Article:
has anyone addressed how poverty and class correlate with conservatism and how hard it is to tell a person with no money and no prospects that they are privileged without having it blow up on you

Pay them to agree with you?
posted by Nomyte at 4:27 PM on January 18, 2013


has anyone addressed how poverty and class correlate with conservatism and how hard it is to tell a person with no money and no prospects that they are privileged without having it blow up on you

Consider that "privilege" is a cognitive tool, like a metaphorical hammer, but not all problems are nails?
posted by anonymisc at 4:29 PM on January 18, 2013 [3 favorites]


The sad thing is in the comments the privileged people who took the time to write out how they weren't privileged, just right, usually using the bible as justification.
posted by happyroach at 4:32 PM on January 18, 2013


As a non-American I perceive this effect on MetaFilter: the presumption of the world's highest standard of living, despite relative economic decline in the face of non-American economic growth. It blows up every time there is a discussion about free trade, for example.
posted by alasdair at 4:33 PM on January 18, 2013 [3 favorites]


Pay them to agree with you?

other people can pay them better and you've also insulted their pride

i didn't say this was a problem with a solution
posted by This, of course, alludes to you at 4:35 PM on January 18, 2013


That wasn't really a solution. In other news, professional child impersonators have been dispatched to Newtown, Mass., to enter families to try to heal the void.
posted by Nomyte at 4:38 PM on January 18, 2013


(More seriously, I think describing someone with no prospects as more privileged than someone with bright prospects is a failure on the speaker's part IMO, and yeah, I think people often do this without realizing - the language of talking about privilege lends itself to generalizing, while actual circumstances are individual. Most people have some things going for them and some things working against them, in various strengths. Glossing over parts of the equation according to unconscious personal or political bias is more likely to create heat than add light. Having more empathy is a good start. Full circle. :))
posted by anonymisc at 4:42 PM on January 18, 2013 [3 favorites]


Stop squirming! You're oppressing our religious freedom
posted by growabrain at 5:36 PM on January 18, 2013 [2 favorites]


has anyone addressed how poverty and class correlate with conservatism and how hard it is to tell a person with no money and no prospects that they are privileged without having it blow up on you?

This is tricky, so you have to be careful and go slow. If you know the person, you probably know of at least one time they got help, maybe even help they would not have gotten if they were even poorer/of a different color. You might talk about that.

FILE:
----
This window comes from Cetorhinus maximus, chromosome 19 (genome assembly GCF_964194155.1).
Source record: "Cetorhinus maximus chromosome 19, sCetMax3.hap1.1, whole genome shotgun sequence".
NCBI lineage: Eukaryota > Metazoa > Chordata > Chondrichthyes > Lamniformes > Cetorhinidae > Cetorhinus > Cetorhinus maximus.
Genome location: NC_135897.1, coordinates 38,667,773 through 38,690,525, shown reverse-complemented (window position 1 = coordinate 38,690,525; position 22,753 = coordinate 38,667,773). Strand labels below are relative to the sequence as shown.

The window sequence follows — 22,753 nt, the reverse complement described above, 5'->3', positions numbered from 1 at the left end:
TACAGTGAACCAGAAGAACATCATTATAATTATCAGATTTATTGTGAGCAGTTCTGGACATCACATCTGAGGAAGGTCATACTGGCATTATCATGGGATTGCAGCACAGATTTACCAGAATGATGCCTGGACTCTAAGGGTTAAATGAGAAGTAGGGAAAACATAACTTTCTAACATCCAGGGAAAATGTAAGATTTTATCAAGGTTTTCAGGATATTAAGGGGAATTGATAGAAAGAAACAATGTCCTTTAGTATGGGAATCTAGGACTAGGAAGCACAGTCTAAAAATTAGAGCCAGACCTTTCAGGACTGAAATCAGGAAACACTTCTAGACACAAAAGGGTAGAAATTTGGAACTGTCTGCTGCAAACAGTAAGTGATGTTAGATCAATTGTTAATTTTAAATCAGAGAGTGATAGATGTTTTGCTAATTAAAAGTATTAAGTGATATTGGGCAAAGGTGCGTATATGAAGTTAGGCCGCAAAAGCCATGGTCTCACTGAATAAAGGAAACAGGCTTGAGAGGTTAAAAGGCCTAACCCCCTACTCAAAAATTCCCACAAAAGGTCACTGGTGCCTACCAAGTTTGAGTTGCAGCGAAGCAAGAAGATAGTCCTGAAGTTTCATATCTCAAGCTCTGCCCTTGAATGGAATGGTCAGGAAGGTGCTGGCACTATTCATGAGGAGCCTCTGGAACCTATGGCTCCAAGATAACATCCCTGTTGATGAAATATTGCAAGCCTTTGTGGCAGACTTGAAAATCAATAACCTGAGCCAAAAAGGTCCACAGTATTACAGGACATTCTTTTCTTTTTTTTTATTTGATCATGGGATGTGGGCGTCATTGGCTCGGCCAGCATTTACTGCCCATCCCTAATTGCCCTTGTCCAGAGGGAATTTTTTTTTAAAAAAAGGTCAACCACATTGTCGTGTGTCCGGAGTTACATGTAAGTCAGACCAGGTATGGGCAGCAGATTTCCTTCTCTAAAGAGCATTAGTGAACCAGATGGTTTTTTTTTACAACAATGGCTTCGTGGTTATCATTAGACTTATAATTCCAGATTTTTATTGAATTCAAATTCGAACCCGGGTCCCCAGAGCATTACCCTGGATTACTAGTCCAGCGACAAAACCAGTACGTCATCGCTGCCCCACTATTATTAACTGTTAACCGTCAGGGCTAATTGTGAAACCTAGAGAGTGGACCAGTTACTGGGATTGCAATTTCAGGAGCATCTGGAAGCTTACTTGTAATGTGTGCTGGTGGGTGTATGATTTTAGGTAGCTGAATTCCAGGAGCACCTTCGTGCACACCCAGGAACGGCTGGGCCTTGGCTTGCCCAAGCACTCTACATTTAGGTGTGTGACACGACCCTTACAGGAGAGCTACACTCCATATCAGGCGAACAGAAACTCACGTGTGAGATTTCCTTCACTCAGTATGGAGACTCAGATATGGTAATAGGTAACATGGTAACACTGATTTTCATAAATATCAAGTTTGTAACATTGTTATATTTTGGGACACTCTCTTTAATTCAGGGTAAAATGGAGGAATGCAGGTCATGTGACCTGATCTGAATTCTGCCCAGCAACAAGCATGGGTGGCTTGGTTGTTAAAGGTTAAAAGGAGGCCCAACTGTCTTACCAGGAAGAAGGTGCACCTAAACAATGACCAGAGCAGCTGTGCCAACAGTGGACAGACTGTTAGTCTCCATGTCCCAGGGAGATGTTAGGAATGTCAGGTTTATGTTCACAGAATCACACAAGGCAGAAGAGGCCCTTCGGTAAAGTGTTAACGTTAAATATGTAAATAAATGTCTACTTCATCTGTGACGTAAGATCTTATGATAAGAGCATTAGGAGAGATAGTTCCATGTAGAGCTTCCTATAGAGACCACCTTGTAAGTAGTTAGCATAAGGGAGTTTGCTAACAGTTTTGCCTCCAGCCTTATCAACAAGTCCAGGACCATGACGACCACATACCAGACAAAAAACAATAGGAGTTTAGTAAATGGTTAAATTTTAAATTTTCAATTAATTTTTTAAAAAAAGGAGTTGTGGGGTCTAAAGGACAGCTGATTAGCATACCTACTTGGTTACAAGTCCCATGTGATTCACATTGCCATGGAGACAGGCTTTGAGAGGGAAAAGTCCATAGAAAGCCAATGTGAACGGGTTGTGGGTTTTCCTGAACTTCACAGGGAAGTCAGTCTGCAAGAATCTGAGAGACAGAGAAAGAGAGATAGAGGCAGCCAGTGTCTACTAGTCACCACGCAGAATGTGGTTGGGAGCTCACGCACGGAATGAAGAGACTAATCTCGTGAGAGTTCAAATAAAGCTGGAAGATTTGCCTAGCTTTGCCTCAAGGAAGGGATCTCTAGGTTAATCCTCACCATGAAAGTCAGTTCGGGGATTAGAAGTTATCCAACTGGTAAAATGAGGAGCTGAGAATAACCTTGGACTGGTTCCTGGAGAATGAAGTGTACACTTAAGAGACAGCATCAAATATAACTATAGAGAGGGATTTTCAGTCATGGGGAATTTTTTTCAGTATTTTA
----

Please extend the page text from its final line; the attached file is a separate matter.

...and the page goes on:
More simply you might say, ok, so if you could, would you become black/gay/a woman/disabled/Hispanic (what have you) right now? If not...why not? Maybe because they know down inside that there are disadvantages that go with those things?

I've met plenty of guys who bitch about women getting doors opened for them or special treatment, but none that would, if the chips were down, actually want to be a woman. Same for white people discussing black people. Curious, if you think about it.

Of course, you might end up having them come at you with some straight up racism/sexism by opening that door, in that they don't want to be one of "those" because "they" are not as good. But at least that changes the focus a bit and drags the ugly truth into the light.

So, like I said, tricky.
posted by emjaybee at 6:31 PM on January 18, 2013 [4 favorites]


has anyone addressed how poverty and class correlate with conservatism

They don't. 1 2 3 4.


[1] “the association between same-sex marriage attitude and income is not statistically significant at any conventional alpha level (p=.368).”

Stein, Jordan Maxwell, The Pieces of a Changing Social Puzzle: Socio-Demographic Influences on American Attitudes Toward Gay Marriage,
https://etd.library.emory.edu/view/record/pid/emory:bpz45.

[2] “We begin our analyses by exploring the distribution of attitudes about gay marriage among these Louisiana, Arizona, and Minnesota residents... Neither employment status nor family income has a significant effect...When we include education as a continuous variable the overall effect of education indicates less opposition to gay marriage as education increases (b 1⁄4 À.05), but the effect is statistically nonsignificant (p 1⁄4 .157). Those with less than a high school education have the most favorable attitudes toward gay marriage, but those who have only completed high school have the most negative attitudes toward gay marriage. Movement from high school completion to postcollege education may slightly soften opposition toward gay marriage. Most importantly, the addition of these socioeconomic indicators does not reduce the effects of gender, race, age, or state of residence.”

Stacey M. Brumbaugh and Laura A. Sanchez, Steven L. Nock,James D. Wright, Attitudes Toward Gay Marriage in States Undergoing Marriage Law Transformation,
http://w3.muskingum.edu/~bking/2010westcoast/Attitudes_Toward_Gay_Marriage.pdf

[3]“We begin with a key descriptive fact: there are sharp differences in partisan voting by income. In national elections, richer individuals are more likely to vote Republican. This difference has persisted with few exceptions since the New Deal era.